The Argus from Fremont, California on December 16, 1969 · Page 11
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The Argus from Fremont, California · Page 11

Fremont, California
Issue Date:
Tuesday, December 16, 1969
Page 11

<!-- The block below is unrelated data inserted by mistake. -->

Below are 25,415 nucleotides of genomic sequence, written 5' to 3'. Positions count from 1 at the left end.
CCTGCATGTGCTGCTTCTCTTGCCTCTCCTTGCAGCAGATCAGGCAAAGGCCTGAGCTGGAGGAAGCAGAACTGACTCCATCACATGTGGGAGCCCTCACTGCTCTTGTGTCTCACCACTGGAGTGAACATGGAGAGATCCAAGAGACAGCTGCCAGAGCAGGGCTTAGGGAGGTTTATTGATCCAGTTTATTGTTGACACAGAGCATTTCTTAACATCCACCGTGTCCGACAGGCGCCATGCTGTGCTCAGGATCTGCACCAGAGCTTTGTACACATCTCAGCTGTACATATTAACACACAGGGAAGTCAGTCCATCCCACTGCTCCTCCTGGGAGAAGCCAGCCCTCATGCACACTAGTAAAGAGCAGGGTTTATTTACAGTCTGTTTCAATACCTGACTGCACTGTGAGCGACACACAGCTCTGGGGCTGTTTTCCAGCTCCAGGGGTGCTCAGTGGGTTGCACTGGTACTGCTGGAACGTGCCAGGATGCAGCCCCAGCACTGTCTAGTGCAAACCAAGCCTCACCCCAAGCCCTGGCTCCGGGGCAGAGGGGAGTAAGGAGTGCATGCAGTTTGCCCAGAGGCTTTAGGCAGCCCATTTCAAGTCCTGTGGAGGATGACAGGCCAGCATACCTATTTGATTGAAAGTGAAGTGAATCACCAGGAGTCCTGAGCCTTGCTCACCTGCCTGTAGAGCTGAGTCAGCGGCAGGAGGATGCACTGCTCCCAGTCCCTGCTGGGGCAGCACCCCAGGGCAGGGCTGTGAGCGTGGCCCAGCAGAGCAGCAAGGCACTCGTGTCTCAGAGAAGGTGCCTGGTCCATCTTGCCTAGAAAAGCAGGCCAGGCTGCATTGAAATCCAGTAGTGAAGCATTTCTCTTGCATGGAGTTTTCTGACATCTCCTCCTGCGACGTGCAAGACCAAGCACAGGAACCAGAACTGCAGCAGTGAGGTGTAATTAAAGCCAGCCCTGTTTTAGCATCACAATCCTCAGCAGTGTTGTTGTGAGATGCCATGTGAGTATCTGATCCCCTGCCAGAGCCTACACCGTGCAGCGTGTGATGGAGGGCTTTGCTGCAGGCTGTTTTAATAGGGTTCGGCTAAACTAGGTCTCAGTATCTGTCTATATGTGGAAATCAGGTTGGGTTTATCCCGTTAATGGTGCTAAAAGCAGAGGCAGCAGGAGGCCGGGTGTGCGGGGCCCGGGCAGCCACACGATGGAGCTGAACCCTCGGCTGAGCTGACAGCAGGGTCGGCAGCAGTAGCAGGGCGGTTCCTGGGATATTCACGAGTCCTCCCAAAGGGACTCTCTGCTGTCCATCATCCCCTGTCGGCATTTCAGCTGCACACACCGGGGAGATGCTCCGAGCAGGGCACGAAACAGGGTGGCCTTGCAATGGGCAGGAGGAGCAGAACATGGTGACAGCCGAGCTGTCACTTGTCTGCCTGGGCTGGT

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Wilson at helm Big Bill Tilden, No. 1 tennis player in his own era, was voted sport's all-time best by international panel of tennis scribes. Same 13-member jury named Rod Laver player of year second straight time. Sports patrol Tilden No. 1 tennis great By STEVE SNIDER NEW YORK (UPI)-Big Bill Tilden, No. 1 tennis player in his time, Monday was voted No. 1 of all-time. An international panel of 13 tennis writers from the United States, England, France and Australia spicked Tilden over Don Budge* Rod Laver, Pancho Gonzalez and Jack Kramer in a survey made more than 16 years after his death at the age of 60. Laver player-of-year again The same jury recently named Laver as winner of the Martini and Rossi Player of the Year Award for the second straight time. Tilden, a magnetic star who dominated amateur tennis in the 1920's and started me pros on the road to big money in the 1930's, rated No. 1 on seven ballots and second on four others. He was credited with 118 of a possible 130 points in the poll. Budge, first to score a grand slam of the Australian, Wimbledon, French and United States championships in 1938, was second with 103 points and the 31-year-old Laver, current king of the courts, was No. 3 with 96 points. Remainder of the all-time top 10 with points in parentheses: No. 4 Pancho Gonzalez (78); No. 5 Jack Kramer (76); No. i Fred Perry, Great Britain (53); No. 7 Henri Cochet, France (47), No. 8 Rene La Coste, France (25), No. 9 Lew Hoad, Australia (20'A) and No. 10 Ellsworth Vines (19). Laver, grand slam winner as an amateur in 19(2 and as a pro this year, received three first place votes and Budge two. Kramer first on two ballots . Kramer received the only otter first plaice vote but wound up fourth in toe list behind Gonzalez, whose superb play at the age of 41 in current competition apparently influenced other voters to rate him over Jack. The only other current pro with a good shot at the top 10 until the last votes were in was Ken Rosewall of Australia who made No. 11 with 16 1-2 points. Others who received votes were R.L. Doherty of Great Britain and Norman Brookes of Australia, both old-timers; Frank Sedgeman of Australia, Little Bill Johnston, Tilden's team-mate and frequent final round foe; Willie Renshaw of Great Britain, Jack Crowford of Australia, Baron Gottfried Von Cramm of Germany, Pancho Segura vf Ecuador, Tony Wilding an'd Roy Emerson of Australia. Tilden was to American tennis in the Golden Twenties what Bobby Jones was to golf. Babe Ruth to baseball, Jack Dempsey to boxing and Earl Sande to horse racing. The lanky Philadelphian was 27 wiien lie won hiis first U.S. championship in 1920 but he won six in a row and added another in 1931. He also won three times at Wimbledon and helped the U.S. hold the Davis Cup for seven straight years before the Frenchmen finally brought him down in 1927. Tilden died in 1953 apparently of a heart attack, in his modest apartment in Hollywood. Laver's $123,855 leads pro net tour NEV/ YORK (UPI) - Rod Laver, winner of the Australian, French, British and American tennis titles in 1969, earned $123,855 in 32 weeks of competition. The brilliant Australian's total led the six- m e m b e r National Tennis League, who among them collected $357,812 in professional and open events. Roy Emerson won $62,629 in 33 weeks of play, while Kenny Rosewall picked up $46,796 in only 21 weeks. Radio log TUESDAY 5 p.m.-Horse Racing: Bay Meadows Highlights (KSAY- 1010) 7:50 p.m.-Pro Basketball: Warriors vs. Seattle (KNBR- .680) WEDNESDAY 2:15 p.m.-Horse Racing: B a y M e a d o w s Highlights (KSAY-1010) (Also 4:50 p.m., 5p.m.) 5:55 p,m.-Collegs Basketball: Santa Clara vs. Houston (KEEN-1370) , Pancho Gonzalez, the grizzled veteran from Los Angeles, toured for 24 weeks and won $46,288. Australian Fred Stolle accounted for $43,160 in 30 weeks. Andres Gimeno of Spain, hampered by a leg injury, played 23 weeks, winning $35,061 College eage Scoreboard Southern Methodist 94 Nichols 64 Houston IK Loyola (Calif.) 91 Louisiana SI. 89 Llvinsslon St. 80 Unlcn 77 Pikeville 74 Eastern Kentucky 87 Morehead 79 Ohio U. 89 Indiana 83 DePaul 101 Parsons 79 Oklahoma St. 79 Pan American 64 Tarleton 75 SW Texas 74 Oklahoma 71 Miami (0.) 57 Kansas 75 Noire Dame 63 Old Dominion 89 Xavler (Ohio) 76 St. John's NY 7 1 ] Georgetown 64 South Caralina 191 Maryland 63 Rochester Tech 68 Plymouth St. 63 Pauls College 86 Morgan SI. 77 Duquesnc 87 Western Kentucky 65 Pace W Drew 62 C.W. Post 77 Baldwin-Wallace 75 Nebraska tt Northern Michigan 68 Monlclalr State 84 Newark Slate 63 Kansas Stale 91 Vanderblll 78 Queens 112 N.Y. Maritime 75 Tens Tech 15 Arizona 10 Duke 10 East Carolina 65 Oral Roberts 16 west Texas 83 LSU of New Orleans 89 Livingston (Ala.) 80 Tennessee Alt! 79 Southern University 71 V, Kings fire coach I N G L E W O O D , Calif. (UPI)-- Hal Laycoe was fired as coach of the Los Angeles Kings Monday and John Wilson, who once played in 580 s t r a i g h t National Hockey League games, was named to succeed him. Doug Harvey, regarded by many as the greatest defense- man in the league's history, was hired as an assistant for ·Wilson. Laycoe, who led Portland to seven Western Hockey League regular season titles in nine years ·before coming to the Kings this season to replace Red Kelly, will become the Kings' director of player personnel. Wilson, 40, handled the club in a game at the Forum here against the Minnesota North Stars Monday night. "The only promise I'll make to Los Angeks fans is that from now on the Kings will start hitting and checking," he said. "When they do, they'll start scoring and we'll win games." Wilson, .who has been the c o a c h o f t h e K i n g s ' Springfield (Mass.) farm club i n the American Hockey League since 1967, took over a club in last place in the NHL's Western Division. Los Angeles went into Monday r/ght's game with a 5-18-1 record. Laycoe, 47, lock his demotion philosophically. "When teams have bad records, changes have to 'be made," he said. "1 have enjoyed the Kings in spite of our adversity. I sincerely hope that this change will be for the best for all concsrned." General manager Larry Regan also announced the appointment of Jimmy Anders o n , a player with the Springfield team for 15 years, as a replacement for Wilson. Wilson, 35, led the AHL in goal scoring .wo years, 1961 and 1964, Wilson, who was a coach at ·Princeton University before going to Springfield, set an NHL record with his 580 slraighi games. He set the mark with Detroit, Chicago, Torcnlo and New Yoik. The record since has been broken by Andy lltberton, who played in 630 NHL consecutive contests. Harvey, 44, joins the Kings from his home in Montreal. He played and was an assistant coach for the St. Louis Blues last year. Seals trade Ubriaco for Black Hawk center O A K L A N D (UPI)--The O a k l a n d Seals, trying to struggle out of fifth place in the National Hccksy League West, have traded veteran left wing Gene Ubriaco to the Chicago Black Hawks for center 'Howie'Menard. Seal g e n e r a l manager Frank S e; 1 k e announced the deal Monday aftar trade had been held up several days by waiver difficulties. Menard, 27, has iplayed in 19 .games for the Black Hawks this season, scoring'two goals and three assists. A 5-8, 160-poun'der, Menard spent two seasons with the N'HL Le.- Angeles Kings and appeared briefly wi.h the Detroit Red Wings during an eight-year professional career that has been spent mostly in the minor leagues. Menard's highest point production in the NEL came last season when he flipped in 10 goals and assisted on 17 others for a total of 27 points. Ubriaco, S2, has scorsd jus; one goal and one assist this year for the Seals. He 'got off to a-slow start this season and was sent to Oakland's Providence dev e l o p m e n t team for two weeks-during the regular NHL campaign. The 5-8, 165-pounder scored 11 paints in 26 games wiih Oakland last year after being acquired in a trade from Pittsburgh. His most successful N'HL season wss 1937-68 when he tallied 33 points for the Penguins. Th'a is Ub:i- aco's ahird year in the NHL afler nine seasons in the mi- nora. LOS iANGBLES (DPI) -. Ricky "Butch" Goring rammed in a short shot with 2 4 seconds remaining as the Los Angeles Kings salvaged a 4-4 tie with the Minnesota North Stars Monday night in the o'S new 1 Kings coach Johnny Wilson. 'Minnesota's Ray Ciillen scored a pair of goals in the final session with 5:39 to go to put the North Stars ahead by one. But Goring, who had assisted on two other Kings scores took a pass from another first year man Mike Corrigan, who was behind the net and shoved in a 3-footer' past Cesar Maniago. Score by periods: Minnesota Los Angeles I 1 2-4 II 3 1-4 First peritd--1. Minnesota, Goldsworthy 15 (Williams, Paris!) 13:48. Penalties- Rolfe 9:Dq7,73-2. Los Angeles, Corri gan 2 (Goring) 0:50; 3. Los Angeles, Ccrrigan 3 (Goring, White) 2:10, 4. Minnesota, Goldsworthy 16 (Williams) 3:51; i. Los Angeles, Flett 2 (Irvine, Krake) 11:34. Penalties-Barlow 4:58, Flett 7:18. Third Period-6. Minnesota, Cullen 8 (Nanne) 0:32; 7. Minnesota, Cullen 9 (Miszuk, Barlow) 14:21 ;'S. Los Angeles, Goring 3 (Corrigan, Fletl) 19:36. Penalties-O'Sray 0:9 Shots on goal: Minnesota Los Angeles 14 412-30 151310--3B Goalies: Minnesota-Maniago; Los Angeles-Desjardins. Attendance: 4,997. SAN FRANCISCO (UPI) - Dennis Awtrey's clutch performance in the Cable Car Classic basketball tournament has won him player of the week honors from Northern California sports writers. Aw.;rey -shared the award Monday with tor- ward Bill Strieker of the University of Pacific. The eighth ranked Broncos beat both the University of San Francisco and (he University of California over the weekend for their third straight Cable Car title, and -:he play o! the 6-10 center was largely responsible. Awtrey, a candidate for Ail-American acclaim, scored 34 poin:s and 'hauled down a tournament record 37 rebounds in the two Santa Clara victories. The steady pivotman was named -most valuable player of ihe tourney and won a berth on the Cable Car all-star team for the third successive year. Harry Jupiter, one of the officials of the tournament, announced Monday that Santa Clara will have a little different competition in tha upcoming Journeys. Jupiter said Weber State will join the Broncos, USF and Cal in the Cable Car Classic next season. In 1971, the three Bay Area schools will be joined by South Carolina, and in 1972 the lineup will be USF, Santa Clara, LaSalle and Duke. Santa Clara is favored to repeat as champion of the West Coast Athlelic Conference, but UOP could be a contender, and Strieker is one of the reasons. The 6-8 forward from Quincy, Calif, has scored 83 points in the Tigers' last three games, against Drake, Scatlte and Fresno State. UOP coach Dick Edwards told the basketball writers that Strieker and sophomore center John Gianelli have made a world of difference to the Tigers this season. "Strieker is a valid All-American candidate and Gianelli is one of the outstanding sophomores in the country," Edwards said. The frontline tandem led Pacific to a 100- point effort over Seattle and a 118-poin-: night against Fresno State after barely losing 78-7(1 on Drake's home floor. USF coach Phil Vukicevich, who saw his promising Dons fall 70-49 to Santa Clara and collapse 73-48 to Army in the Cable Car tourney, told the basketball writers that his dub has been plagued by -!he inconsistency of its sophomores. The Dons try to regroup this weekend in Salt Lake City when they go up against Utah in the Utah Classic. Bradley and Michigan; State also are in that tournament. The California Golden Bears will take !he week off to study for finals after scaring an impressive victory over Army and absorbing a tough 58-52 loss to Santa Clara. The Bears nearly overcame the Broncos despite the absence of their 'standout guard and team captain, Charlie Johnson. "I was really pleased with our defense over the weekend," said Cal coach Jim Padgett. "But I'm not pleased with our offensive performance." The Bears hit only seven of 32 field goals in the second half against the B'rcnc:s. At one point Cal missed 17 successive field goal attempts. Baltazar Kentucky shades UCLA boots home 7 winners 'Of* TMO. i j HrOTlCOS oth LAUREL, Md. (UPI) Jockey Chuck Baltazar booted home seven winners at ·Laurel M o n d a y including Vertebrae in the $5,500 allowance feature. Baltazar, a 22-year-old native of For; Morgan, Colo., accepted only eight mounts on the nine-race card. He began the day finishing second in the first race on OF Fee Fee, then scored with his remaining seven mounts. Baltazar won the .second r a c e with Shining Ling ($4.40), the third with True R o y a l t y ($5.63), and the fourth race with Conowingo Chief ($6.20). After sitting out the fifth race, Baltazar wan the remaining four races, scoring with Dear To All ($15.20) in the sixth race, Gray Idol (?8.40), in tha seventh race, Vertebrae ($10.20) in the featured eighth race, then closed out the day with Noble Ellen ($7.00) in the finale. Races fogged out I N G L E W O O D , Calif. ( U P I ) - Heavy fog Monday night forced cancellation of Western Harness Racing's nine-race program at Hollywood Park. NEW" YORK (UPI) - Kentucky and UCLA, a pair of perennial (powerhouses, are ' ru/nm'ng virtually neck and neck in the race for. recognition as the nation's No. 1 college basketball team. Dodger duo defect to Japan club LOS ANGELES (UPI)-The Los Angeles Dodgers Monday announced that outfielder Jim Barbieri and infielder-out- f i e l d e r John Miller have signed two-year-contracts to play for the Chunichi Dragons in Japan next season, Both players were on the roster of the Dodgers' Spokane team of the P a c i f i c Coast League. Barbieri, 23, was a regular at Spokane last season, hitting .302. Miller spent most of last season with the Dodgers but was used sparingly. The 26- year-old Miller played 26 games with Los Angeles and hit .211. Both players were overlooked in the recent major league draft. Kentucky eSged the Bruins by a mere three points Monday to retain Hie No. 1 spot in the second weekly rankings by the 35-member United Press International Board of ·Coaches. The Wildcats received 18 first place vo!es and ?28 points to nip UCLA, which was named first on 15 ballots and amassed 323 points. New Mexico Stats, which received the remaining two .first place votes, was third with 223 points, followed by Scuth Carolina and Scuthern California, tied for fourth, and D a v i d s o n in sixlh. No'.n Dame moved up to seventh, f o l l o w e d by Santa Clara, eighth; North Carolina ninth; and Villanova, No. 10. * * * team 1 Kentucky (18) UCLA (15) points 336 3!3 223 145 145 124 90 '73 70 67 New Mexico St. (2) ;iie) South Carolina ( ie) Southern California Davidson Notre Dame 8. Santa Clara 9. North Carolina 10 V.llsnova 11. Tennessee 6S 12. Ohio Universilv *J 13. Coltrido 29 14. illin:is 23 15. Washington 20 14. St. Bo.iaventure 18 u. Louisterc s;. · 17 18. Dayton 16 19. Jacksonvil* 15 20. Houston 14 Olhers recehlns five cr more points: Mfirtiusltc, Purdue, Wcitern Kentucky, Duke, New Mexico, Cincinnati, Seattle, Pacific. Wyoming, Ariiona, Kansas, LaSalK, Dr*Kt, Tennessee placed llth and fast-rising Ohio University lock the No. 12 rating. Colorado was 13th, followed by Illinois, Washington, St. Bona- veniure, Louisiana State, Dayton, Jacksonville and Houston. Parrish on North squad for bowl tilt TAMPA, Fla. (UPI) - Six defensive and two offensive players were named Sunday to play in the Jan. 3 Lions American Bowl football game here. Named to the north squad ware Stanford linebacker Don Parris; Ohio State defensive end Phil Smidlin; Bill Nelson, Oregon State defensive tackle, and Nebraska tight end Jim McFarland. Added to the South squad wera Bob Asher, offensive tackle from Vanderbilt; Jack Reynolds, Tennessee linebacker; George Bevan, Louisiana Stats linebacker, and Mississippi safety Glen Cannon, Dethroned Hal Laycoe was fired as coach of Los Angeles Kings last night and replaced by John Wilson, coach of club's American Hockey League' farm club in Springfield, Mass. Laycoe will become Kings' director of player personnel. Tuesday December 16, 1969 Kings tie Awtrey, Strieker win in coach's ' debut,4-4 NorCal cage honors 7 Raiders named Chiefs land 9 AFL West berths NEW YORK (UPI) -- Rookie cornerback Jim Marsnlis of Kansas City was one of nine Chiefs players selected today to play for the West squad in the American All-Star game Jan. 17 at Houston. Marsalis is the only rookie on the squad announced by league president Milt Woodard. Other Chiefs on" the West squad are la:kle Jim Tyrer, guard Ed Budde, kicker Jan Stenerud, defensive tackle Buck Buchanan and outside linebacker Bobby Bell, all repeaters from last year; and defensive tackle Cm-ley Cufp, running back Robert Holmes, and middle linebacker Willie Lanier. Wocdard said Oakland put seven players on the squad selected on the basis of balloting of head coaches in the league. The Raiders qualified repeaters center Jim Otto and cor- nerback Willie Brown and quarterback Daryle Lamo- for Wells pending OAKLAND (UPI) - Warren Wells, one of pro football's most explosive wide receivers, still wss p.wnitirg wcrd Monday on whether he will nica, tackle Harry Sclmh, nave | 0 un dsrgo surgery to re- wide receiver Fred Biletnikoff, linebacker Ca-s 0;to and safetyman Dave Grayson. San Diego placed five players, including wide receiver Lance Alworth and running back Dick Post. Also selected from the Chargers were guard Wait Sweeney, safely Kenny Graham and defensive end Steve Delong. D e n v e r placed defensive end Rich Jackscn and Cincinnati qualified wide and tight receiver Bob Trumpy on the squad. The coach of the Western squad, to be selected shortly, will pick the remainder of the players to bring the roster up to 33. No team can have fewer than three or more than 10 representatives. The East squad will be announced later. Raiders 13- point pick; Chiefs +3 LAS VEGAS, Nev. (UPI) -- Oddsmakers Monday made the Kansas City Chiefs three- point favorites over the New Y o r k Jets in Saturday's American Football League playoff game at New York. In Sunday's other AFL in- terdivision contest at Oakland, the Oakland Raiders were installed as 13-point choices against the Houston Oilers. pair his damaged shoulder. Wells suffered what is believed to be a shoulder separation in the Oakland Raid- ers5 10-G win over Kansas City on Saturday. The victory ga v e O a k l a n d its third straight Western Division tills in the American Football 'League. Dr. Charles Rowe had origT nal!.y scheduled an operation for Wells on iMonday. But the operation was postponed pend ing results of an extensive series of X-rays. Nurses at Oakland's Peralta ·Hc-pilal report Wells is "feeling fine," but the speedy receiver definitely will mis? Sunday's Raider game against Houston in the firsl rr.und of the AFL playoffs. However, :· Wells dc;s no: undergo surgery, there is an oulside chance he ccu'd p!-:y cither in the AFL champion- ···hi') v.nme .Ian. 4 cr the Suc'.-r Bowl Jan. 11, assuming the Raiders advance that far in the playoffs. Wslls finished the -;ason with 47 catches for 1,250 yards and a phenomenal 25.8 yard average per catch. His 14 !oirjh:'.:'ATs is tens 'cr ;i single player not only in the AFL i-Jt in tin National FcoL- foall League as well. The fc'iir-ysar veteran fr: · Texas Southern new leaves the Raidsrs with only bl: cf their productive touchdown tandem. 0. ]. tabs Raiders-Browns for 1970 Super Baud LAS VEGAS, Nev. (UPI)- O.J. Sirr.p~n. the fsbled tailback from University of Scuthern California ',vhi !:j finished his rookie pro season Sunday, said Monday that ha expected Oakland and Cleveland lo meet in the Super Bowl. "I kr.:w Minnesota will be favored in the NFL but 1 like ·Cleveland" ihe 18!,(i Heisn'an Trophy winner said. "And Otkland should make it in the AFL." Sirr.pscn and three Batfab teammates arrived here "for ;cme re-t" after the 45-3 AFL season-ending loss at San Diegc Sur.;3y. The grea:est rusher in LSC histcry picksd his alma n'.?.;er to beat Michigan in the Rose Btwl on Nt.v Year's Day. He said he was "dis- a;?c!r..Ed" in Buffalo's 4-10 record this season but pre- dicied "we'll do much 'oe.ltr next year.